Most bars will provide some kind of complimentary service for the band, usually in the form of a couple rounds of beer, and some food. There are a few things to watch out for in this department. Firstly, don't be greedy. Don't pig out on the complimentary chow just because you can. It's rude and unprofessional, so just take what you need. Secondly, and most importantly, don't get drunk. It's one thing to have one or two beers to relax a little, but don't get horse-faced. The two first things that happen when you are drunk are slurred speech and a loss of fine motor control. If your singer is slurring, and your guitarist can't even tell where his fingers are, your show will sound like crap, plain and simple. You're there to play, not to drink. Would you drink at your day job as if it were nothing?
Money is a definite perk. Make sure you have agreed on your payment terms before you play, including deductions, bonuses, and anything else that could affect the final payment. Don't collect until you are just about ready to leave. Just go up to the man in charge and politely ask if it's time to settle up. If the guy tries to stiff you on the money, be firm but polite, and insist on the original agreed-upon terms. It never pays to beat the crap out of the promoter over a money issue. But if he's definitely pulling a fast one on you, don't play there again. And when you DO get paid, remember that you are in a bar. Don't wander around with a roll of $20's in your hand, unless you want to get mugged.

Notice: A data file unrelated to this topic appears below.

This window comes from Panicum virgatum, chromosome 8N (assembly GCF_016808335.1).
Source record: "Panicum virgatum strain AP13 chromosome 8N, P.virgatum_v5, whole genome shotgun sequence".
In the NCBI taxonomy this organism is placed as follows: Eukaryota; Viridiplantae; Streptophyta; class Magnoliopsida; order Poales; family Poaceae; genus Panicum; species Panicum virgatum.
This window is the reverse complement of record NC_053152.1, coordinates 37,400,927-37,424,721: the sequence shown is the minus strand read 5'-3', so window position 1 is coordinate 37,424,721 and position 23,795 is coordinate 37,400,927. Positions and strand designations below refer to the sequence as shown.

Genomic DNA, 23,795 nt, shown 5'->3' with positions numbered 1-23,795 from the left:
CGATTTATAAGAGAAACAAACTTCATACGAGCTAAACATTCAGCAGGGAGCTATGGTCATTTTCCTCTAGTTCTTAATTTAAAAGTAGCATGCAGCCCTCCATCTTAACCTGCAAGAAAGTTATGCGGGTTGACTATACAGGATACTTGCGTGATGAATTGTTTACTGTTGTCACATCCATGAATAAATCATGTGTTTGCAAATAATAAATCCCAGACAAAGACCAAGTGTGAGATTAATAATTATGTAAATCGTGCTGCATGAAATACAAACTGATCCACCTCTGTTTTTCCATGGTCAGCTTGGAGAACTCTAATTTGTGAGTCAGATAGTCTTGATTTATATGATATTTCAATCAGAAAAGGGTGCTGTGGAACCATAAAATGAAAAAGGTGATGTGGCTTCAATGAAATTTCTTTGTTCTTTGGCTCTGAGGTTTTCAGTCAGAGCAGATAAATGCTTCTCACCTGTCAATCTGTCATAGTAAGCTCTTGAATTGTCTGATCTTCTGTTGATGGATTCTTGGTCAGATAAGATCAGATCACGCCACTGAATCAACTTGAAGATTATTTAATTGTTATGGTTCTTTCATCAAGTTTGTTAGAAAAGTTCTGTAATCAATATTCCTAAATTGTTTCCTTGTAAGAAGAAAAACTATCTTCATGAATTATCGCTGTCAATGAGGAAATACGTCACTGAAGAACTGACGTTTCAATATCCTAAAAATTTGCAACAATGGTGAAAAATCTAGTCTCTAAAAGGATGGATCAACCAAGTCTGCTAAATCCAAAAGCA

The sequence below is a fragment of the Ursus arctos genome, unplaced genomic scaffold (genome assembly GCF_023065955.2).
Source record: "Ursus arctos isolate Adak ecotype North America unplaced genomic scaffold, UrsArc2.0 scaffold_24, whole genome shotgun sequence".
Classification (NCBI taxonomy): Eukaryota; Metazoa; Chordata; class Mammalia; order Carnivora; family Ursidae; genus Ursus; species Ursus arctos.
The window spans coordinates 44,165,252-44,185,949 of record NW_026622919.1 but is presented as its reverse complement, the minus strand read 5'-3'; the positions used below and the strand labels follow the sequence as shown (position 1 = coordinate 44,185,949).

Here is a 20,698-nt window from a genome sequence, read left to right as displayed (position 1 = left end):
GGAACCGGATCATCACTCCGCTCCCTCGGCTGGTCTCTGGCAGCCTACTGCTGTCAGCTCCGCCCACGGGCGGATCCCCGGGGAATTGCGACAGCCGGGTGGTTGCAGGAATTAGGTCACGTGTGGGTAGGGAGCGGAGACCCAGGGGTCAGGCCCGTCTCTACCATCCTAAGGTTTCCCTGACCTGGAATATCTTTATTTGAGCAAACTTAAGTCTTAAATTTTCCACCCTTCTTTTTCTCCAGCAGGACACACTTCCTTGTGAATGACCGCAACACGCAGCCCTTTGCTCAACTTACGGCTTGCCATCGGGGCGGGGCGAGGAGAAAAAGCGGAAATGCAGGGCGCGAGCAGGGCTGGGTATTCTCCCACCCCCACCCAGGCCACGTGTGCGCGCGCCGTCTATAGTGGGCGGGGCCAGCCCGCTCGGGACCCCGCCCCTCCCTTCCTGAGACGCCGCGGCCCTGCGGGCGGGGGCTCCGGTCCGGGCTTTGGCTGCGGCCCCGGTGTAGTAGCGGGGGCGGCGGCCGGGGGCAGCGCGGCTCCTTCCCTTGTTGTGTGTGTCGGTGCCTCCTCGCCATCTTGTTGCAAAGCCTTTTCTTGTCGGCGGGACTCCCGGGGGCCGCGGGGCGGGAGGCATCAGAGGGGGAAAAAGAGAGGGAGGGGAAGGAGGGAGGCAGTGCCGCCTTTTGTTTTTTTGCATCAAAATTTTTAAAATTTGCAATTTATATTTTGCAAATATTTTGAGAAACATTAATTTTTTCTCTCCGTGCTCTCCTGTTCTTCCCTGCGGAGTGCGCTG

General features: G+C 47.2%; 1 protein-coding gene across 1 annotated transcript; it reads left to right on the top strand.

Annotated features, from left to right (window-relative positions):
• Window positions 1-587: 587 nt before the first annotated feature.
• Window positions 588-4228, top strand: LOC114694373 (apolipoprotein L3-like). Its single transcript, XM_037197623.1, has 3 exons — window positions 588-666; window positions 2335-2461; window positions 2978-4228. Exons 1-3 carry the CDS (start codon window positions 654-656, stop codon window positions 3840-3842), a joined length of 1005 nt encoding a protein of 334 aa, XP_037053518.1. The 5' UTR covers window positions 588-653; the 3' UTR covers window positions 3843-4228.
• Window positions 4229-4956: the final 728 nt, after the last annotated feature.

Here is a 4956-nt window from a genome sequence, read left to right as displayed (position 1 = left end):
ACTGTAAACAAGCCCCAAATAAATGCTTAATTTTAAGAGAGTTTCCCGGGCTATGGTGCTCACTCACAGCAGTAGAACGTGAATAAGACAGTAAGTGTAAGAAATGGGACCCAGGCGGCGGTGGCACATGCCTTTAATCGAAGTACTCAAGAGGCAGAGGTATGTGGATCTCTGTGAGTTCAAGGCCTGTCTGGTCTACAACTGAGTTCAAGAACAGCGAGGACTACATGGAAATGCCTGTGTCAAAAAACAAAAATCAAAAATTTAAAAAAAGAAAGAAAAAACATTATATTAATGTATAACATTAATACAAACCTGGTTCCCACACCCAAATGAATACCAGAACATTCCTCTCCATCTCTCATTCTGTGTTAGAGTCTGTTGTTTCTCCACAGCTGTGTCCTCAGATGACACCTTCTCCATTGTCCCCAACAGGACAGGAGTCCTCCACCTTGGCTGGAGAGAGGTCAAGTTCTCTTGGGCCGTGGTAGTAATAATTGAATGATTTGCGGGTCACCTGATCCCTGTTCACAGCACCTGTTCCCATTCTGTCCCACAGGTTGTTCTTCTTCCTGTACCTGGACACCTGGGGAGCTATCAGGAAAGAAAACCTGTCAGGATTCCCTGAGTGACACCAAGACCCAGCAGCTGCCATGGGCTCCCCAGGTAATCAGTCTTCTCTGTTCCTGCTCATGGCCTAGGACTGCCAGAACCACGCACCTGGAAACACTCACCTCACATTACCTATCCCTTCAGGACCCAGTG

I think I'll finish with a little word of caution about the best perk of all: Groupies. Girls love a rock band, and believe me, if you put on a proper show, you stand a good chance of getting hit on by a few ladies. All I'll say is this: If she'll go home with you, what makes you think she won't go home with anyone else? Don't think that you're the first guy she's ever propositioned in a bar.
Good luck everyone! Happy gigging.
Tom LeBlanc, aka: FrigginJerk, firstname.lastname@example.org.